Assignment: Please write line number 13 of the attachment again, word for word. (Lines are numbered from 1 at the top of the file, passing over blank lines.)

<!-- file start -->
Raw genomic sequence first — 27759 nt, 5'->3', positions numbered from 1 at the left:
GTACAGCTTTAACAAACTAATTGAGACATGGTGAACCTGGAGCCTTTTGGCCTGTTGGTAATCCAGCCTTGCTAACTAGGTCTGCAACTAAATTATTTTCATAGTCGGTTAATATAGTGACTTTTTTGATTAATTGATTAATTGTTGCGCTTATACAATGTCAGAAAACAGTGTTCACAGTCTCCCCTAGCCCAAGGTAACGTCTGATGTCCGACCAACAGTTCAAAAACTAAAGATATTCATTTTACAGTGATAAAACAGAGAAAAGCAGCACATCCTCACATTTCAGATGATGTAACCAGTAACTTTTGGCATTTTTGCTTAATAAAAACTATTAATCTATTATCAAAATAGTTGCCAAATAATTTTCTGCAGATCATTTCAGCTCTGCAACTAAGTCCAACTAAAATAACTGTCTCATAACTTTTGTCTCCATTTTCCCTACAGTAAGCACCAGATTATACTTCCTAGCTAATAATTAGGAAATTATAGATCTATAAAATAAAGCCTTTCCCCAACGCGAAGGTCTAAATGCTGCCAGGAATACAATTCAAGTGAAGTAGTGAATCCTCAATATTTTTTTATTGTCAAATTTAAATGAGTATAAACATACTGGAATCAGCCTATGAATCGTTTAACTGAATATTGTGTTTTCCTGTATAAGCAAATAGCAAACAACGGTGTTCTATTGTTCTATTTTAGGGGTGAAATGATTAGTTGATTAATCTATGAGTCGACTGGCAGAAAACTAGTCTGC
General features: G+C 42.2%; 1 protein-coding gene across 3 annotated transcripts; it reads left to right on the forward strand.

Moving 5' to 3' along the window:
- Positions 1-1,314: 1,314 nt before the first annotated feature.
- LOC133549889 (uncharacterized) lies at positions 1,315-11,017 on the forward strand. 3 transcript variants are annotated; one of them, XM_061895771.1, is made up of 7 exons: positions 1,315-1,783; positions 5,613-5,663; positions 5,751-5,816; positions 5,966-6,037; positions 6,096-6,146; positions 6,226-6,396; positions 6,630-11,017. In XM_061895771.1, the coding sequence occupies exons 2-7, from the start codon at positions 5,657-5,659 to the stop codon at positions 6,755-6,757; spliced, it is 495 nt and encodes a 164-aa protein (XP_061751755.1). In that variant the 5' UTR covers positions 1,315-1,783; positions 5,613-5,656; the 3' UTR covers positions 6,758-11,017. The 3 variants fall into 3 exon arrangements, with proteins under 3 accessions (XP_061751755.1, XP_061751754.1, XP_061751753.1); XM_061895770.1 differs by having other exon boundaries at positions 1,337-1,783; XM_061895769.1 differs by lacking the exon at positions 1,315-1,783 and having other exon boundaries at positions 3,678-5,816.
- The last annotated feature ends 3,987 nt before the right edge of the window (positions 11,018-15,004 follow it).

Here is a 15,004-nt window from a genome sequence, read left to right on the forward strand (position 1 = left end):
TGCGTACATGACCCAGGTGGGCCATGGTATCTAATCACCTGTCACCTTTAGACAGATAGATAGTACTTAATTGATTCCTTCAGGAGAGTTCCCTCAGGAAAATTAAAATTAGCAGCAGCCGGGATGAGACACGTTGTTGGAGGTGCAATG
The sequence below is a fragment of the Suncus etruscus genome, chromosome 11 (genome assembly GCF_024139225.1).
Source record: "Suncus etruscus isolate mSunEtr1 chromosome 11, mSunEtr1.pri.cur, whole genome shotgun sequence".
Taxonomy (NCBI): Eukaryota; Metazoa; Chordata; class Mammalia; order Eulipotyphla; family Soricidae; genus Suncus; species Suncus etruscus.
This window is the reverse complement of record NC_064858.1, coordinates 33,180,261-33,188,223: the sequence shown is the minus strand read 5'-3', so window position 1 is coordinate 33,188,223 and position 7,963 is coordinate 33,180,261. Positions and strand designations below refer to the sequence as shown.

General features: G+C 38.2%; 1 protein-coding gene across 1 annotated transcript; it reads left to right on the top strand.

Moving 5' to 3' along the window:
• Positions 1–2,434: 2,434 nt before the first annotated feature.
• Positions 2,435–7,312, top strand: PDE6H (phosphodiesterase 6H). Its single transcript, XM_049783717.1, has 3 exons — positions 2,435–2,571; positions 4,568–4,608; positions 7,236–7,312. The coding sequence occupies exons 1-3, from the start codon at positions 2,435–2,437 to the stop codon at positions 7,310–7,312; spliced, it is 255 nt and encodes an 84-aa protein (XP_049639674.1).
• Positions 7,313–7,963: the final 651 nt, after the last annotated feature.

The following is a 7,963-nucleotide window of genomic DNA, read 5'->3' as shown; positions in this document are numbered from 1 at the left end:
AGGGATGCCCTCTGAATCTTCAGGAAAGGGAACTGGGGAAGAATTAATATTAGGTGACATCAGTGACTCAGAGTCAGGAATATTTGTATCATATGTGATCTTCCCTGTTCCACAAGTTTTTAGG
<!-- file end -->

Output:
This window is the reverse complement of record NC_064858.1, coordinates 33,180,261-33,188,223: the sequence shown is the minus strand read 5'-3', so window position 1 is coordinate 33,188,223 and position 7,963 is coordinate 33,180,261. Positions and strand designations below refer to the sequence as shown.